Multiplexing and Compression

- If one device generates data at a faster rate than other devices, then the multiplexor must either sample the incoming data stream from that device more often than it samples the other devices, or buffer the faster incoming stream
- If a device has nothing to transmit, the multiplexor must still insert something into the multiplexed stream

Chapter Five - Making Connections Efficient:

Multiplexing and Compression

Chapter Five - Making Connections Efficient:

Multiplexing and Compression

Chapter Five - Making Connections Efficient:

Multiplexing and Compression

- So that the receiver may stay synchronized with the incoming data stream, the transmitting multiplexor can insert alternating 1s and 0s into the data stream

Chapter Five - Making Connections Efficient:

Multiplexing and Compression

- The T-1 multiplexor stream is a continuous series of frames

Chapter Five - Making Connections Efficient:

Multiplexing and Compression

- The ISDN multiplexor stream is a also a continuous series of frames. Each frame contains various control and sync info

Chapter Five - Making Connections Efficient:

Multiplexing and Compression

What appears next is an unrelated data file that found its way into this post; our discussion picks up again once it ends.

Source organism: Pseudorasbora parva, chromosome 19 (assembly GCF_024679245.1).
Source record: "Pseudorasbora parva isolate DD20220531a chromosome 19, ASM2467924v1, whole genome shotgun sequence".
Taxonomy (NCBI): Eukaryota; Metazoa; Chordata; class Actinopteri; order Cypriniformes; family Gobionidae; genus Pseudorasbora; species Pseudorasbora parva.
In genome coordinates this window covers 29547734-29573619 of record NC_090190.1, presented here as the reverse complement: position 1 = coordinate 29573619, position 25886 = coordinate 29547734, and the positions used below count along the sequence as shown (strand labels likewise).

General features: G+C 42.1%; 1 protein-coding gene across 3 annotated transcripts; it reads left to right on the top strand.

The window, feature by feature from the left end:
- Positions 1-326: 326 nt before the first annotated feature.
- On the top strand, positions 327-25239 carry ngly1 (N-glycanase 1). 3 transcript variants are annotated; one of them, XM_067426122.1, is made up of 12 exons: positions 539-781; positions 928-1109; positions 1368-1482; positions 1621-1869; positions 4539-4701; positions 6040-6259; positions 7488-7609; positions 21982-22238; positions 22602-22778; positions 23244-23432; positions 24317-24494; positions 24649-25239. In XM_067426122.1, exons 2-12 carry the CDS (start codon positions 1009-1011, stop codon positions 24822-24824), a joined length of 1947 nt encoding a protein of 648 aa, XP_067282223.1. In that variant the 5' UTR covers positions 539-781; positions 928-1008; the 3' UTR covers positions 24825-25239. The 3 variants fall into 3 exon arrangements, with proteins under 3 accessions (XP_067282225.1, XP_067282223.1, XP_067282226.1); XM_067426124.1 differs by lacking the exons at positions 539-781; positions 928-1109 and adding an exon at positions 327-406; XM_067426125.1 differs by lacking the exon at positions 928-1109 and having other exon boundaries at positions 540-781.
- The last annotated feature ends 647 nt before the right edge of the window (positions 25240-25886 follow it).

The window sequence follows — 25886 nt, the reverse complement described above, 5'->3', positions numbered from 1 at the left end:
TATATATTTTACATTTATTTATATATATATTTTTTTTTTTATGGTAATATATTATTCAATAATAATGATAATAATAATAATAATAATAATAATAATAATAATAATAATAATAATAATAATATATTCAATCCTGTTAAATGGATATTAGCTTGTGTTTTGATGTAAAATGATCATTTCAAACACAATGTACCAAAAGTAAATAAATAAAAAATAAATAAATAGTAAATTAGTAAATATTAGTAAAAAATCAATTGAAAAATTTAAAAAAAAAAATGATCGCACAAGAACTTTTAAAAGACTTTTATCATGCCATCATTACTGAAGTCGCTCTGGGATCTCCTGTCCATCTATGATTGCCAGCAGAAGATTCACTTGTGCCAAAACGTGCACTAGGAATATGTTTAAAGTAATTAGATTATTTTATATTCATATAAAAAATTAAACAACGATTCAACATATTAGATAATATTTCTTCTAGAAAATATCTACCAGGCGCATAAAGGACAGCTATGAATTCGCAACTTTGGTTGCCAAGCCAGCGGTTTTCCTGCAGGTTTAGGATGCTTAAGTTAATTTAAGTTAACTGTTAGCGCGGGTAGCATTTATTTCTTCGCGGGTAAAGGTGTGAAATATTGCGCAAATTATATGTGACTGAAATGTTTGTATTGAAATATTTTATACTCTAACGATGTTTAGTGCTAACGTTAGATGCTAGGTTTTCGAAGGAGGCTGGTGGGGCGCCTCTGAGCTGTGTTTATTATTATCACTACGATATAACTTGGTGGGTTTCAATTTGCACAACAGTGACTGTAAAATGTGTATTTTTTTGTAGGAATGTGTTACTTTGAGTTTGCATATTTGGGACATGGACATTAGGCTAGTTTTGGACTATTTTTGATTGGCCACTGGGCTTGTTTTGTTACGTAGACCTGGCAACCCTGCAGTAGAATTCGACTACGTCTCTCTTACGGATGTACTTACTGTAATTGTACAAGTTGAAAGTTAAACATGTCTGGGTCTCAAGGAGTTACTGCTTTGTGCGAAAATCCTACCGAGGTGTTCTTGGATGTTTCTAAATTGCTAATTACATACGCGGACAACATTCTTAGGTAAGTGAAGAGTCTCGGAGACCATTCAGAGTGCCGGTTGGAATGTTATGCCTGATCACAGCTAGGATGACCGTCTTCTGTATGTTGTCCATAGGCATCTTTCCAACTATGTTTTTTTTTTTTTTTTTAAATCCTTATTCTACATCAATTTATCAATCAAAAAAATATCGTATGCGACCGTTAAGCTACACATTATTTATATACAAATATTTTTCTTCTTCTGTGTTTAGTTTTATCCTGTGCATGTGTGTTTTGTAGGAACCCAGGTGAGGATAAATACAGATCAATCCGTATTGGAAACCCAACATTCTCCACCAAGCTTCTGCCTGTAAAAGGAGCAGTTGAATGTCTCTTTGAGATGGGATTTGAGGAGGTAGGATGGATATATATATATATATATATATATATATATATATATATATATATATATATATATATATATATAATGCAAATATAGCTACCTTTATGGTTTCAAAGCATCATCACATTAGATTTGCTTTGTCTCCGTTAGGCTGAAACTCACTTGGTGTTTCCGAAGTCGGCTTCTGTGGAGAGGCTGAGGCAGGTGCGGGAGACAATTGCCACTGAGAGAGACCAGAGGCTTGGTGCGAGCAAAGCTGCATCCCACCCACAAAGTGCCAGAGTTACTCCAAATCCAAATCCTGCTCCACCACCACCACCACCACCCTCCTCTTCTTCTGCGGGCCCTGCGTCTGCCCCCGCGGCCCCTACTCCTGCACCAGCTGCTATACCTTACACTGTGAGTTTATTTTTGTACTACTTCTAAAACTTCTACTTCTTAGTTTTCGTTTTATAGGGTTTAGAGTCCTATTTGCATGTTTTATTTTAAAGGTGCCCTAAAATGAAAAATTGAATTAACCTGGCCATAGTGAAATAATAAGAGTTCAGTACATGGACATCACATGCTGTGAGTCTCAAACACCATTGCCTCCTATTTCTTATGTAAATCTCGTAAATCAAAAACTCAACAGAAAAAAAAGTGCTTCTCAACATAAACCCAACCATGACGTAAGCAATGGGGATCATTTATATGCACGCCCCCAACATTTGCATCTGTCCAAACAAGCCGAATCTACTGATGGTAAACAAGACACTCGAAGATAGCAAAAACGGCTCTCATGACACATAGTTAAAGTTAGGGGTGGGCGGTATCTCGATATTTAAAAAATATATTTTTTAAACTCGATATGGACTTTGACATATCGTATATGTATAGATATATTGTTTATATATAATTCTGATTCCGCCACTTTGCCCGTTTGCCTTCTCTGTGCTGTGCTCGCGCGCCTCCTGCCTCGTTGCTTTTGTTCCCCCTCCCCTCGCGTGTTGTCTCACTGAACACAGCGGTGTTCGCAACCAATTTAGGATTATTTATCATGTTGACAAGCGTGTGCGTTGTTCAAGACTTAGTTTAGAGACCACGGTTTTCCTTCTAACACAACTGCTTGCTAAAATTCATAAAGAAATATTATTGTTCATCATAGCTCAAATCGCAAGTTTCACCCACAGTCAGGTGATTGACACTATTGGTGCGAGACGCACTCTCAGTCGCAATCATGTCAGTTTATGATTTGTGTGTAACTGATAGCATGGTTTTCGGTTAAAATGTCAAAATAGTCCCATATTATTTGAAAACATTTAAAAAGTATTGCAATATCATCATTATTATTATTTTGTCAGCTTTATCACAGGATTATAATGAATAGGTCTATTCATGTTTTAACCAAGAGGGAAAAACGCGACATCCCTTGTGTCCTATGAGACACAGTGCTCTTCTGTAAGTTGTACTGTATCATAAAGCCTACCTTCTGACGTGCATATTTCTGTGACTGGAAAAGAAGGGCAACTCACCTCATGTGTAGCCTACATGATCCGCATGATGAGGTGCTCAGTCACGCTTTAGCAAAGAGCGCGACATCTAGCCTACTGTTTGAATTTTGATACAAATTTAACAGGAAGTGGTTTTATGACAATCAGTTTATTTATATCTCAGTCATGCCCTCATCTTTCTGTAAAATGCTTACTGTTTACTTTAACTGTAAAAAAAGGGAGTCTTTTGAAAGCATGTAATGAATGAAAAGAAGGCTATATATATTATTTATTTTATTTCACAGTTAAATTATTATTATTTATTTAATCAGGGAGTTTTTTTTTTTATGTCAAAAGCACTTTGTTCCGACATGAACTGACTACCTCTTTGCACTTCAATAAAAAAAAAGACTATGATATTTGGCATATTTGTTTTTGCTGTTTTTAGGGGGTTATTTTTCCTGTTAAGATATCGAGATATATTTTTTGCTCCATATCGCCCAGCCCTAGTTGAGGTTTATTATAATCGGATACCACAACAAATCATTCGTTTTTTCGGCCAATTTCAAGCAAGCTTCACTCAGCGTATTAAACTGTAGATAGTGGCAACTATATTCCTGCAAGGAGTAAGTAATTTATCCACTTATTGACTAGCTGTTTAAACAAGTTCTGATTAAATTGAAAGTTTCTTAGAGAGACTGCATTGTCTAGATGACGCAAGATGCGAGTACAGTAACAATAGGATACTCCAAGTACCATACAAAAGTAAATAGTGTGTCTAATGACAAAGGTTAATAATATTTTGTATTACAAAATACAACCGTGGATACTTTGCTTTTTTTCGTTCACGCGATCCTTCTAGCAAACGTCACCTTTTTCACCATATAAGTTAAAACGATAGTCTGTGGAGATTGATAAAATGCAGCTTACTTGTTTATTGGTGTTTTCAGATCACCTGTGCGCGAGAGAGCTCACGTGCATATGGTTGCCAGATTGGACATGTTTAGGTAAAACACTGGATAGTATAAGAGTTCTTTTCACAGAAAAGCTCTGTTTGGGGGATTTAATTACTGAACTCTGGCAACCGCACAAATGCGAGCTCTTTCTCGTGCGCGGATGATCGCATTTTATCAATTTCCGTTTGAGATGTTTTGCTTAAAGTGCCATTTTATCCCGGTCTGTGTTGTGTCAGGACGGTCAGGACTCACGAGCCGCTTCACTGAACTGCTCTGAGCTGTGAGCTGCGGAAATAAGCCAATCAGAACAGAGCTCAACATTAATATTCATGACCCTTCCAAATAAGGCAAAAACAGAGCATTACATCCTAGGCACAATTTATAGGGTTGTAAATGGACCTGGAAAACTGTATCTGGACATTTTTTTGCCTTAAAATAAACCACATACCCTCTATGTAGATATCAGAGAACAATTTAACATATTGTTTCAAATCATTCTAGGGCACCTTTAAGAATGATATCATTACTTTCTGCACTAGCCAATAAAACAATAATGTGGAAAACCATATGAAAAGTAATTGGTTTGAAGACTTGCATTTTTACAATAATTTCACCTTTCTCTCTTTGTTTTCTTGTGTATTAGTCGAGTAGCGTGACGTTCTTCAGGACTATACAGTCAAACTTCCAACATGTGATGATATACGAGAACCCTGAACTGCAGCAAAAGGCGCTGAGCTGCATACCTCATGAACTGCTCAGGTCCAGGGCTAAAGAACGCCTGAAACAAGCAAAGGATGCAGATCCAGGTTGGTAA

- Likewise, SONET incorporates a continuous series of frames.

Chapter Five - Making Connections Efficient:

Multiplexing and Compression

- A statistical multiplexor transmits the data from active workstations only
- If a workstation is not active, no space is wasted in the multiplexed stream
- A statistical multiplexor accepts the incoming data streams and creates a frame containing the data to be transmitted

Chapter Five - Making Connections Efficient:

Multiplexing and Compression

Chapter Five - Making Connections Efficient:

Multiplexing and Compression

To identify each piece of data, an address is included

Chapter Five - Making Connections Efficient:

Multiplexing and Compression

If the data is of variable size, a length is also included

Chapter Five - Making Connections Efficient:

Multiplexing and Compression

- More precisely, the transmitted frame contains a collection of data groups

Chapter Five - Making Connections Efficient:

Multiplexing and Compression

- Wavelength division multiplexing multiplexes multiple data streams onto a single fiber optic line
- Different wavelength lasers (called lambdas) transmit the multiple signals

Chapter Five - Making Connections Efficient:

Multiplexing and Compression